I head into the transition tent to get ready for my ‘run’. I go to put on my shoes and discover that I can’t tie my show laces. Each time I bend over my legs seize up immediately and painfully. Well this ain’t so good. But the race gods are generous this day and have placed in the tent certified ART massage therapists. They give me a quick rub down and I’m feeling much better. This may explain my leisurely 15 minute transition time! So head out on the course. I run about one block and then have to start walking. I tried running but couldn’t. My shins were feeling fine (this was my primary concern) but the rest of my revolted. I discovered at mile 5 that I was badly dehydrated. The problem is that it’s almost impossible to rehydrate while you’re still active. In a cruel twist (the gods were having fun at my expense) the dehydration caused my stomach to knot up, which prevented me from taking in fluids. Do you catch my 22 drift? So I kept walking – thirsty, cramping, and not drinking or eating, but still walking. Eventually everyone else on the team pass me by. My close friend Mike that I started this adventure with catches me at mile 18. He’s alternating running and walking, but with my giraffe-like stride we end up at the same pace. So he and I plod along together.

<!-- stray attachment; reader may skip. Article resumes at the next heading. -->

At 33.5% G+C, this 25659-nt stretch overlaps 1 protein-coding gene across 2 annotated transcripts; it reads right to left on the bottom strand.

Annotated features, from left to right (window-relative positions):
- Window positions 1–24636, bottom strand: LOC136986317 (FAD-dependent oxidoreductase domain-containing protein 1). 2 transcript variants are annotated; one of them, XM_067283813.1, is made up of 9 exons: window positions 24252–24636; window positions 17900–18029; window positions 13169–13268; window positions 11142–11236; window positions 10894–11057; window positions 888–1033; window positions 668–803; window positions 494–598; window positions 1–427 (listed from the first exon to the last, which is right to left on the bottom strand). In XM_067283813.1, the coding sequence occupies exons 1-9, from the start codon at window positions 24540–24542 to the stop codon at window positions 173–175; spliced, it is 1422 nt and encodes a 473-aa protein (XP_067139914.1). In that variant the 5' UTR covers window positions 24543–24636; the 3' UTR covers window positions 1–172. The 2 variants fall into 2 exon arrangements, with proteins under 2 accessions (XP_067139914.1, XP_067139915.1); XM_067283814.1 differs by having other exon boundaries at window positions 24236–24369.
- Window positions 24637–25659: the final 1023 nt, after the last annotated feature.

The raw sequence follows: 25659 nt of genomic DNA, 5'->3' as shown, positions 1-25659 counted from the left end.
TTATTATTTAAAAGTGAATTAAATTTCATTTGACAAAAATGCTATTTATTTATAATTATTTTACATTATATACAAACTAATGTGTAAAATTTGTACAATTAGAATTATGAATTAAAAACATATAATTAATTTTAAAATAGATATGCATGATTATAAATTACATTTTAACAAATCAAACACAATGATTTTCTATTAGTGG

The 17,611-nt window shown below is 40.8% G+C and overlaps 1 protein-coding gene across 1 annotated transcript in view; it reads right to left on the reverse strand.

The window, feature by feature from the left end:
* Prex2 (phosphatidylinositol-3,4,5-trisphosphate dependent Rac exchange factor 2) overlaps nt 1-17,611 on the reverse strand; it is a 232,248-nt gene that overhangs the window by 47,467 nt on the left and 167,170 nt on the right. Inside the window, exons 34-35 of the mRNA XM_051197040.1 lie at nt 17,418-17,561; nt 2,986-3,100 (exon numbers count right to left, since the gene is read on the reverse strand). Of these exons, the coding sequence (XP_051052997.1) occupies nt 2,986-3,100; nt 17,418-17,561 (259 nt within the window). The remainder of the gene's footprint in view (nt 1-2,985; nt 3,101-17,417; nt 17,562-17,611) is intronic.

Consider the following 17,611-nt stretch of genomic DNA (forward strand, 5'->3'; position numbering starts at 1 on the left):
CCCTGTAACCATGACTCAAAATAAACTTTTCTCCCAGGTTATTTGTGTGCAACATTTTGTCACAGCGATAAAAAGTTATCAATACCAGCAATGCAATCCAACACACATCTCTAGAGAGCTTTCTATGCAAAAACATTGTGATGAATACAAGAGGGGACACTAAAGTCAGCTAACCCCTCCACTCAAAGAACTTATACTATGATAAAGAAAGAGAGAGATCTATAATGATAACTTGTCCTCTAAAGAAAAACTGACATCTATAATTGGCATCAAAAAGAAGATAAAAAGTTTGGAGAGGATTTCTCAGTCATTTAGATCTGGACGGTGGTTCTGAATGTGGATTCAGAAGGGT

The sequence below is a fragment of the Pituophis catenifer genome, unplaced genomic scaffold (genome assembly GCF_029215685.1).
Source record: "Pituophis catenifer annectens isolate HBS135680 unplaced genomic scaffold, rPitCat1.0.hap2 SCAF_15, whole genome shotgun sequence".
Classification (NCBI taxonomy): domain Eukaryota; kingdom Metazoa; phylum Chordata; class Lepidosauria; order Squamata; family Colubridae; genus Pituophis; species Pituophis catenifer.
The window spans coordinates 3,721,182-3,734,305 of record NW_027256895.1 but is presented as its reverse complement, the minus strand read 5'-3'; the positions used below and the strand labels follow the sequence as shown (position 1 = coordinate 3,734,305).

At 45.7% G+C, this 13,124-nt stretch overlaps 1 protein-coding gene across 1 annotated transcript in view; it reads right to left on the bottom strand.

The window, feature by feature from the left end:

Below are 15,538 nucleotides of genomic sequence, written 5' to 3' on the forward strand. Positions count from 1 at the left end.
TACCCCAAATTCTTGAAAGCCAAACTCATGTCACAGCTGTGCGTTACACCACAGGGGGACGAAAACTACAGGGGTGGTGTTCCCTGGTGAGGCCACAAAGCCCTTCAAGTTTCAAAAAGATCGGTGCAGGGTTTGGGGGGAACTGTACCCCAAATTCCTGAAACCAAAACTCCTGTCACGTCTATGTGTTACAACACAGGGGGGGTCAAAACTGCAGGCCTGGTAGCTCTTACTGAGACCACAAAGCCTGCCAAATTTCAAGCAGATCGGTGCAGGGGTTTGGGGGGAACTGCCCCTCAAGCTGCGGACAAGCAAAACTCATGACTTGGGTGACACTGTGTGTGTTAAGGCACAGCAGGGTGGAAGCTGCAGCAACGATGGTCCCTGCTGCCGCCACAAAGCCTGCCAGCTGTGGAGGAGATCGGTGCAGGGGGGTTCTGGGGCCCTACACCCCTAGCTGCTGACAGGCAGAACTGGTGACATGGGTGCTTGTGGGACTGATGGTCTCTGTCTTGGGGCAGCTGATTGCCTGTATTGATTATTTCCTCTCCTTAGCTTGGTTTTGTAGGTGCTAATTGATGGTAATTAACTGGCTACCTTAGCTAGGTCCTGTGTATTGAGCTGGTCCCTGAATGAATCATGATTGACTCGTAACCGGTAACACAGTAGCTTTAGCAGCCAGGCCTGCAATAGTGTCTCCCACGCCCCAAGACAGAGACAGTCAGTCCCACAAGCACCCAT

At mile 24 my friend Katie hands me a beer (it’s tradition I have a beer while on the course). As I’m walking along people are cheering me on, saying "you’re looking great Asher" and "keep it up – you’re almost there". These are the standard kinds of chants. But then they notice I’m carrying a beer and they start going nuts. "Oh my god you’re the best ironman ever" was yelled multiple times. This really gets me stoked. So as we get close to the finish area (it’s on the Olympic skating oval) we start running. I’m still carrying my beer (it’s half full at this point, and yes, I was drinking it along the way) and we run down the finishers chute. I stop directly underneath the finish line arch, raise the can above my head and let the beer pour visibly into my mouth! I figured if I can’t finish quickly I might as well finish in style. What I had forgotten about was that the finish line crossing is shown on the large screen video display so the crowd can see, and that it is also broadcast live on a web feed. Several friends back home were watching and promptly texted me about the beer chug. So instead of just having a finish line photo of me chugging, hundreds or maybe thousands, of fans saw me do it. Oops